The word, comprised of ‘tu’ meaning dirt and ‘hao’ meaning splendour, got its social media kick from a joke which went viral. A young man asks a Zen master, “I’m wealthy but unhappy. What should I do?” The Zen master responds, “Define ‘wealthy.’ ” The young man answers, “I have millions in the bank and three apartments in central Beijing. Is that wealthy?” The Zen master silently holds out a hand, inspiring the young man to a realisation: “Master, are you telling me that I should be thankful and give back?” The Zen master says, “No … Tuhao, can I become your friend?”
As Buddhist jokes go, I prefer the one about the pizza. But leaving that aside the term has now become a Chinese Internet staple as a way of referring to this particular social trend.
It is very much part of a development in Chinese culture and would not necessarily apply everywhere, but its a neat and effective piece of linguistic shorthand that is perfect for modern methods of communication.
As Chinese presence increases globally, it will be interesting to watch whether linguistic developments such as this cross over into wider usage. Will a domain which has hitherto been dominated by English neologisms starts to become yet another area where Chinese influence starts to dominate?
If history teaches us anything, it is that the world order changes over time, and yesterday’s superpower is today’s underling. And as we get deeper into the 21st century, so the growing influence of China reminds us that the world in 100 years’ time may have a very different structure of influence to that which exists at present.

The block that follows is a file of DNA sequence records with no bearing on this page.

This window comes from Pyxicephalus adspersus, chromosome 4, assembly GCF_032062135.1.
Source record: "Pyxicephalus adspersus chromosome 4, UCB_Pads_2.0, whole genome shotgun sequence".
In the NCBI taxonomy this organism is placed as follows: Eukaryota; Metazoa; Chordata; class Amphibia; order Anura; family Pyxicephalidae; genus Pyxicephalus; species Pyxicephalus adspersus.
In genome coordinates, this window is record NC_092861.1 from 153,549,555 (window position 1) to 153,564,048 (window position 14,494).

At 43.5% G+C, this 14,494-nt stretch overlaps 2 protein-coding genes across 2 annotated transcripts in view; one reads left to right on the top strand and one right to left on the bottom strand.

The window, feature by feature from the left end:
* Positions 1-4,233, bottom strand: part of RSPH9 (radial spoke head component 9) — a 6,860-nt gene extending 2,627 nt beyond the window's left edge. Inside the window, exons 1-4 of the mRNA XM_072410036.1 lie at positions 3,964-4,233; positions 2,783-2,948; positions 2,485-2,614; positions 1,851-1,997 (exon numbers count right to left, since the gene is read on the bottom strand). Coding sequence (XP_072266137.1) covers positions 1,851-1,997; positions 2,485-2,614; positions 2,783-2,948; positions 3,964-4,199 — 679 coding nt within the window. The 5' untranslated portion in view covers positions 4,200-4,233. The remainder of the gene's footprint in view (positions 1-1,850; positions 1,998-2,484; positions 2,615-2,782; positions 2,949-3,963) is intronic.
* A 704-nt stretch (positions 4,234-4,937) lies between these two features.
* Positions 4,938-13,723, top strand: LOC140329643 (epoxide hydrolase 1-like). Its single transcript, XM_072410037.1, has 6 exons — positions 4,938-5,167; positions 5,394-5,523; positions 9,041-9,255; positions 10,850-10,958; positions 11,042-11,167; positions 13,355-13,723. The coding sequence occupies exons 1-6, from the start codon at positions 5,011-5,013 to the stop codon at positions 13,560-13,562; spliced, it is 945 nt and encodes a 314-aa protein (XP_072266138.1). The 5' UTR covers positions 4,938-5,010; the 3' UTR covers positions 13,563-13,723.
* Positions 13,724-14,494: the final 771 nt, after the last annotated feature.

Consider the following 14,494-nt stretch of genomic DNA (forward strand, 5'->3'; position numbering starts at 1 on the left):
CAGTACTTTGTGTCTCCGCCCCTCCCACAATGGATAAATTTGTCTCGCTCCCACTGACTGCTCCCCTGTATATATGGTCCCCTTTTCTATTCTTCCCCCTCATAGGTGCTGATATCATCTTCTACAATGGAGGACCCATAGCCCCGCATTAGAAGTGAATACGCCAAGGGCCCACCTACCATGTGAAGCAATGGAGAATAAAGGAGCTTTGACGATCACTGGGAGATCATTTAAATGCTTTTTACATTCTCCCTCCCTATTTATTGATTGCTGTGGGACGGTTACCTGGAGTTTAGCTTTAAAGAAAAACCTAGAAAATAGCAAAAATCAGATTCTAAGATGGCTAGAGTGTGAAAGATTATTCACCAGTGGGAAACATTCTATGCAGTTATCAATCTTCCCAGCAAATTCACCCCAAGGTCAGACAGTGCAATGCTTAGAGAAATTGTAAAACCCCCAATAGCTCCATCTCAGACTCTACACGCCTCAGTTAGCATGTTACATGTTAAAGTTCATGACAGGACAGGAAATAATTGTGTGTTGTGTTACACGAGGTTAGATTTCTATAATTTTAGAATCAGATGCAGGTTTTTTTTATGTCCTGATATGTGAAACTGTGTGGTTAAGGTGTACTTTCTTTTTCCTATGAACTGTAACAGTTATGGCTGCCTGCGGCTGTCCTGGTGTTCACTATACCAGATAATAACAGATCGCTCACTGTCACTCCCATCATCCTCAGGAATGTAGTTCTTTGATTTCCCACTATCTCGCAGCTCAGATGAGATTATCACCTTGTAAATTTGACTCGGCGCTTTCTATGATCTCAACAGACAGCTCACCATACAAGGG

So it is interesting to see a linguistic nod in that direction emerging from Chinese sources. The Xinhua news agency published an opinion piece on the US Government shutdown, and posed the question of whether it was time to prepare for a “De-Americanized” world.
It’s not for Wordability to analyse the political and economic arguments surrounding this article, nor to comment on the myriad responses that the piece has garnered. Instead, I simply comment on the amount of attention this has drawn, the number of times the word de-Americanized, or de-Americanization, has now been used in response, and congratulate the Chinese author on coining a simple but effective term to really kick-start the debate and encapsulate the essence of the issue.
This demonstrates once again that in the field of political altercation, the side that comes out on top is sometimes the one that find the right term and defines the debate by controlling the language of the headlines. As the years move on, we may see de-Americanization becoming increasingly used as a term, and it may become the standard word for describing how power is shifting halfway round the world.
Americanization features in all major online dictionaries to mean making something American in character . Its newly-formed antonym will have to wait its turn to take its place. But as it gains acceptance, I wonder if a Chinese equivalent of Americanization will start to be used. Chinafication anybody?